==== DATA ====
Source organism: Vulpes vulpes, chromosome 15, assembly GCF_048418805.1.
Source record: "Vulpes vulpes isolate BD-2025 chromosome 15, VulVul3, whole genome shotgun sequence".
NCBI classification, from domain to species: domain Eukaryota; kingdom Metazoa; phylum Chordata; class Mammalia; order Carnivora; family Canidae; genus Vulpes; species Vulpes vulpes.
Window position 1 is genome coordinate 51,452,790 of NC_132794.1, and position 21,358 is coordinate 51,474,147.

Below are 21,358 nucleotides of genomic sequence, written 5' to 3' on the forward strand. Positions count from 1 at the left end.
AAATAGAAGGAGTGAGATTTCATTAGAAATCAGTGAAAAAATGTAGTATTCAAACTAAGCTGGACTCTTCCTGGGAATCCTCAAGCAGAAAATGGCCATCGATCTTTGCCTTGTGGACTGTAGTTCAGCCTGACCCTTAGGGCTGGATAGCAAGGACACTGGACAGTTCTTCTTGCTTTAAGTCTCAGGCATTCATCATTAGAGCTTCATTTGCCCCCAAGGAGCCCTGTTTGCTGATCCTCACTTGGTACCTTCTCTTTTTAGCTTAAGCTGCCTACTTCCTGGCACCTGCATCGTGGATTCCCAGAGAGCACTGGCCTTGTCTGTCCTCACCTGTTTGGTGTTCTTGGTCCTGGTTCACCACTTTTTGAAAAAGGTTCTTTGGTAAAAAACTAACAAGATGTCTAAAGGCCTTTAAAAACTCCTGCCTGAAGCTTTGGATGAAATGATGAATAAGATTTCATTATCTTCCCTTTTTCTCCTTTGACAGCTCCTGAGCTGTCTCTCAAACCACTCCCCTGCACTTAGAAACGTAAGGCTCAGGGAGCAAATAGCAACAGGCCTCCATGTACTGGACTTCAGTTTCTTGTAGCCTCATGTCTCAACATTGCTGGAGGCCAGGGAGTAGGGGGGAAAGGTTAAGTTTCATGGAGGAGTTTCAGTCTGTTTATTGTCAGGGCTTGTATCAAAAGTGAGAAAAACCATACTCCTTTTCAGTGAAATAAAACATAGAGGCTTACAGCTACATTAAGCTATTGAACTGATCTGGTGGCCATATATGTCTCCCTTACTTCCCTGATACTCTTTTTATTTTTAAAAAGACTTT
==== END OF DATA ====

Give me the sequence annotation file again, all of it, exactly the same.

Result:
Source organism: Vulpes vulpes, chromosome 15, assembly GCF_048418805.1.
Source record: "Vulpes vulpes isolate BD-2025 chromosome 15, VulVul3, whole genome shotgun sequence".
NCBI classification, from domain to species: domain Eukaryota; kingdom Metazoa; phylum Chordata; class Mammalia; order Carnivora; family Canidae; genus Vulpes; species Vulpes vulpes.
Window position 1 is genome coordinate 51,452,790 of NC_132794.1, and position 21,358 is coordinate 51,474,147.

Below are 21,358 nucleotides of genomic sequence, written 5' to 3' on the forward strand. Positions count from 1 at the left end.
AAATAGAAGGAGTGAGATTTCATTAGAAATCAGTGAAAAAATGTAGTATTCAAACTAAGCTGGACTCTTCCTGGGAATCCTCAAGCAGAAAATGGCCATCGATCTTTGCCTTGTGGACTGTAGTTCAGCCTGACCCTTAGGGCTGGATAGCAAGGACACTGGACAGTTCTTCTTGCTTTAAGTCTCAGGCATTCATCATTAGAGCTTCATTTGCCCCCAAGGAGCCCTGTTTGCTGATCCTCACTTGGTACCTTCTCTTTTTAGCTTAAGCTGCCTACTTCCTGGCACCTGCATCGTGGATTCCCAGAGAGCACTGGCCTTGTCTGTCCTCACCTGTTTGGTGTTCTTGGTCCTGGTTCACCACTTTTTGAAAAAGGTTCTTTGGTAAAAAACTAACAAGATGTCTAAAGGCCTTTAAAAACTCCTGCCTGAAGCTTTGGATGAAATGATGAATAAGATTTCATTATCTTCCCTTTTTCTCCTTTGACAGCTCCTGAGCTGTCTCTCAAACCACTCCCCTGCACTTAGAAACGTAAGGCTCAGGGAGCAAATAGCAACAGGCCTCCATGTACTGGACTTCAGTTTCTTGTAGCCTCATGTCTCAACATTGCTGGAGGCCAGGGAGTAGGGGGGAAAGGTTAAGTTTCATGGAGGAGTTTCAGTCTGTTTATTGTCAGGGCTTGTATCAAAAGTGAGAAAAACCATACTCCTTTTCAGTGAAATAAAACATAGAGGCTTACAGCTACATTAAGCTATTGAACTGATCTGGTGGCCATATATGTCTCCCTTACTTCCCTGATACTCTTTTTATTTTTAAAAAGACTTT